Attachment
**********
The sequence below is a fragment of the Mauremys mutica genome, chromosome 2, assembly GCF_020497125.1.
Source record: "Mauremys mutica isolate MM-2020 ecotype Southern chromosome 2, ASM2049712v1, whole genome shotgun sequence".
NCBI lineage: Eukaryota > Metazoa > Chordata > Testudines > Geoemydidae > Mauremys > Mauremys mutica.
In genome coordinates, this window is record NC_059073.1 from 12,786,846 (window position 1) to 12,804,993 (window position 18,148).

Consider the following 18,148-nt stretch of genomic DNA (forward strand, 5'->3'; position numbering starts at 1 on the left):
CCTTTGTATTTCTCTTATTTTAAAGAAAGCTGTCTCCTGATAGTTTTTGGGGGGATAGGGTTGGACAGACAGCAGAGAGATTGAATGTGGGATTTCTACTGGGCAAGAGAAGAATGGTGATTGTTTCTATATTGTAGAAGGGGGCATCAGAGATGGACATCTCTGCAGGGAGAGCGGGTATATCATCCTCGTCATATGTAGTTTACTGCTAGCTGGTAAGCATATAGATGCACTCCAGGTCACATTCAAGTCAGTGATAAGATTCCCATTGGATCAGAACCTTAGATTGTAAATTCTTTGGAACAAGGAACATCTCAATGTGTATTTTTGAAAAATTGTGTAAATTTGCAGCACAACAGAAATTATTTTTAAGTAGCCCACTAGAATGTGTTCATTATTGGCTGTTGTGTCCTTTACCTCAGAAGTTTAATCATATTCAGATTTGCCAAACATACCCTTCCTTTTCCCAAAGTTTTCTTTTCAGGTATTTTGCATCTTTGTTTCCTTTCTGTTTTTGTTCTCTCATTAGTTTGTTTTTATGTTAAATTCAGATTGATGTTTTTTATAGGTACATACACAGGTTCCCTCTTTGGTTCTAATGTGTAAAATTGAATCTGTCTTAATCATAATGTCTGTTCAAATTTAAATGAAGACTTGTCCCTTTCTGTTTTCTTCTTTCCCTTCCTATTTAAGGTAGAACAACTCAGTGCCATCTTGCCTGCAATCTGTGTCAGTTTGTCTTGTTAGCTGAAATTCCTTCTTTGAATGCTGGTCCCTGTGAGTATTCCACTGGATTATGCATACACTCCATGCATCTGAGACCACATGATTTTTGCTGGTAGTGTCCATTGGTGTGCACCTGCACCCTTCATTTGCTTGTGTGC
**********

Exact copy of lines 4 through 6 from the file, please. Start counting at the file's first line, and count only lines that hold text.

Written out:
In genome coordinates, this window is record NC_059073.1 from 12,786,846 (window position 1) to 12,804,993 (window position 18,148).

Consider the following 18,148-nt stretch of genomic DNA (forward strand, 5'->3'; position numbering starts at 1 on the left):
CCTTTGTATTTCTCTTATTTTAAAGAAAGCTGTCTCCTGATAGTTTTTGGGGGGATAGGGTTGGACAGACAGCAGAGAGATTGAATGTGGGATTTCTACTGGGCAAGAGAAGAATGGTGATTGTTTCTATATTGTAGAAGGGGGCATCAGAGATGGACATCTCTGCAGGGAGAGCGGGTATATCATCCTCGTCATATGTAGTTTACTGCTAGCTGGTAAGCATATAGATGCACTCCAGGTCACATTCAAGTCAGTGATAAGATTCCCATTGGATCAGAACCTTAGATTGTAAATTCTTTGGAACAAGGAACATCTCAATGTGTATTTTTGAAAAATTGTGTAAATTTGCAGCACAACAGAAATTATTTTTAAGTAGCCCACTAGAATGTGTTCATTATTGGCTGTTGTGTCCTTTACCTCAGAAGTTTAATCATATTCAGATTTGCCAAACATACCCTTCCTTTTCCCAAAGTTTTCTTTTCAGGTATTTTGCATCTTTGTTTCCTTTCTGTTTTTGTTCTCTCATTAGTTTGTTTTTATGTTAAATTCAGATTGATGTTTTTTATAGGTACATACACAGGTTCCCTCTTTGGTTCTAATGTGTAAAATTGAATCTGTCTTAATCATAATGTCTGTTCAAATTTAAATGAAGACTTGTCCCTTTCTGTTTTCTTCTTTCCCTTCCTATTTAAGGTAGAACAACTCAGTGCCATCTTGCCTGCAATCTGTGTCAGTTTGTCTTGTTAGCTGAAATTCCTTCTTTGAATGCTGGTCCCTGTGAGTATTCCACTGGATTATGCATACACTCCATGCATCTGAGACCACATGATTTTTGCTGGTAGTGTCCATTGGTGTGCACCTGCACCCTTCATTTGCTTGTGTGC